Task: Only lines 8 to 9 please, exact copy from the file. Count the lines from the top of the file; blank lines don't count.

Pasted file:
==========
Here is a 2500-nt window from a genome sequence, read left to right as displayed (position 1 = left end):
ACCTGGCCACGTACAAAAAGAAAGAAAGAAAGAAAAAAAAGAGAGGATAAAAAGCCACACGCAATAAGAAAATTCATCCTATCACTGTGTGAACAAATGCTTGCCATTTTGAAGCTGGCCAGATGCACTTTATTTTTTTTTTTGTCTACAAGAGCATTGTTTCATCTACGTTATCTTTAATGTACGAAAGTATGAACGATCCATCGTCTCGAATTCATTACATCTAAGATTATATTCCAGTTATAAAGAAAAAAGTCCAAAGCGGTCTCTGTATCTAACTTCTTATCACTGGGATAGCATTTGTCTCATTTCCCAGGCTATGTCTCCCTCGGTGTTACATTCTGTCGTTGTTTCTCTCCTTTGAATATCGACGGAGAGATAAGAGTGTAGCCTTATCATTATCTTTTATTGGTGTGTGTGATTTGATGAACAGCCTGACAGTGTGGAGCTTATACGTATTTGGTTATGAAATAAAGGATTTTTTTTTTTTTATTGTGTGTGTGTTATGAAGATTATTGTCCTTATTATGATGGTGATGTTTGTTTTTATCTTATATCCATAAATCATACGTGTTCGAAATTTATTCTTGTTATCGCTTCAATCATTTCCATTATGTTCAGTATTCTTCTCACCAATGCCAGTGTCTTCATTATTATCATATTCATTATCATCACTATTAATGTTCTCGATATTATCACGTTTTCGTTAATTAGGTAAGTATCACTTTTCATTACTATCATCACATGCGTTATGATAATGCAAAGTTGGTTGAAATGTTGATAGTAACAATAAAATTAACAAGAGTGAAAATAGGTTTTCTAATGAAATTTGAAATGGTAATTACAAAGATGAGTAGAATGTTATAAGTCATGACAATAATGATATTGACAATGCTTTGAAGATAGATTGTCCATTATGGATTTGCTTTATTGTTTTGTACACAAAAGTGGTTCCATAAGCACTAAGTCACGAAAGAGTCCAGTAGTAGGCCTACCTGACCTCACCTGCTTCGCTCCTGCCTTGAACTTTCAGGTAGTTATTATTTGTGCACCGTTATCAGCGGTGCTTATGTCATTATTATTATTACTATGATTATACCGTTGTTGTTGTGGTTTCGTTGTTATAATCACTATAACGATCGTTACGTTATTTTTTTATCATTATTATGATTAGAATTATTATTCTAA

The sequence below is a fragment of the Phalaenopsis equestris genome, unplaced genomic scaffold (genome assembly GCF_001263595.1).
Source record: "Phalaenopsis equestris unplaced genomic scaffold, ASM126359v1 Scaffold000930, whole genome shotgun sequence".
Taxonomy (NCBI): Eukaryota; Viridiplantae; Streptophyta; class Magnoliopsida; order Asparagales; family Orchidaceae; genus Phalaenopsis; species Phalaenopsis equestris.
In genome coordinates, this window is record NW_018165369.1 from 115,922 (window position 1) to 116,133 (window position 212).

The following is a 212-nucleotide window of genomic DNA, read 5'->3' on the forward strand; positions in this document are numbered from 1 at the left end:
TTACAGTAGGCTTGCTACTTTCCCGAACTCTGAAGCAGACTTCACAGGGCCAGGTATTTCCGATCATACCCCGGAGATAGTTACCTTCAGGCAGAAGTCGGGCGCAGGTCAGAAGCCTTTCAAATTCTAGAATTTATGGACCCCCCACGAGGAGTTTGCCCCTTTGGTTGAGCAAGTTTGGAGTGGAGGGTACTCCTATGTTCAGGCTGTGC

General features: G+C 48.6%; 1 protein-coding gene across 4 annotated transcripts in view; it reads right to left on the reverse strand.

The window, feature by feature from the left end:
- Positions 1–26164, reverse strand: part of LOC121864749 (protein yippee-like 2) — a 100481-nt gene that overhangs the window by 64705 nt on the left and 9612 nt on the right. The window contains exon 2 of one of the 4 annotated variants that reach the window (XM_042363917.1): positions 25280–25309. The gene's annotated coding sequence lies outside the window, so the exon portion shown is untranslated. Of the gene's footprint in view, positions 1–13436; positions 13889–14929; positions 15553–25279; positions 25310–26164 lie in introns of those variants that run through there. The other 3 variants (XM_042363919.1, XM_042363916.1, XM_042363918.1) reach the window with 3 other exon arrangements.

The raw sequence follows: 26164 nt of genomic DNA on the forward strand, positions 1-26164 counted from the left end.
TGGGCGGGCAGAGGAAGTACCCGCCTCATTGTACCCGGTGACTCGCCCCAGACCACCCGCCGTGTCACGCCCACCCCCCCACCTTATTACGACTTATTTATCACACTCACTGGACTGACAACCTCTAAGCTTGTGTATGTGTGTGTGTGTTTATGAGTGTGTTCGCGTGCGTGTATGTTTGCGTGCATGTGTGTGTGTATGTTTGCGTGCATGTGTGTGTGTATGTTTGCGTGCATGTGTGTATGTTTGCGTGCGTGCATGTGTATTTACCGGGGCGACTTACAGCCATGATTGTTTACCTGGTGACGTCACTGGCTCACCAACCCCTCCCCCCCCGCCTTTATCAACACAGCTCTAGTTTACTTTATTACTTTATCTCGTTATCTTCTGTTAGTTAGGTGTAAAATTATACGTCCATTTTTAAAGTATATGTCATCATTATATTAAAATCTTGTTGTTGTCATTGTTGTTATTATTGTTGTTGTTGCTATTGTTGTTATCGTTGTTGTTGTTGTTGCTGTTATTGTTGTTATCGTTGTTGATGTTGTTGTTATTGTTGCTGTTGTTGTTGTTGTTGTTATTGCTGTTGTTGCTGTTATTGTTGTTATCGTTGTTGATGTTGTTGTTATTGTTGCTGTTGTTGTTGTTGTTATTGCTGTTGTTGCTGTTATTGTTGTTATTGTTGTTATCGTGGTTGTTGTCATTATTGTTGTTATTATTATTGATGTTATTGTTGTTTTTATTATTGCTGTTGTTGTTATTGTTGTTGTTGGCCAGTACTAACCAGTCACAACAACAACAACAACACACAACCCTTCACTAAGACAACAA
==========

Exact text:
TTACAGTAGGCTTGCTACTTTCCCGAACTCTGAAGCAGACTTCACAGGGCCAGGTATTTCCGATCATACCCCGGAGATAGTTACCTTCAGGCAGAAGTCGGGCGCAGGTCAGAAGCCTTTCAAATTCTAGAATTTATGGACCCCCCACGAGGAGTTTGCCCCTTTGGTTGAGCAAGTTTGGAGTGGAGGGTACTCCTATGTTCAGGCTGTGC

General features: G+C 48.6%; 1 protein-coding gene across 4 annotated transcripts in view; it reads right to left on the reverse strand.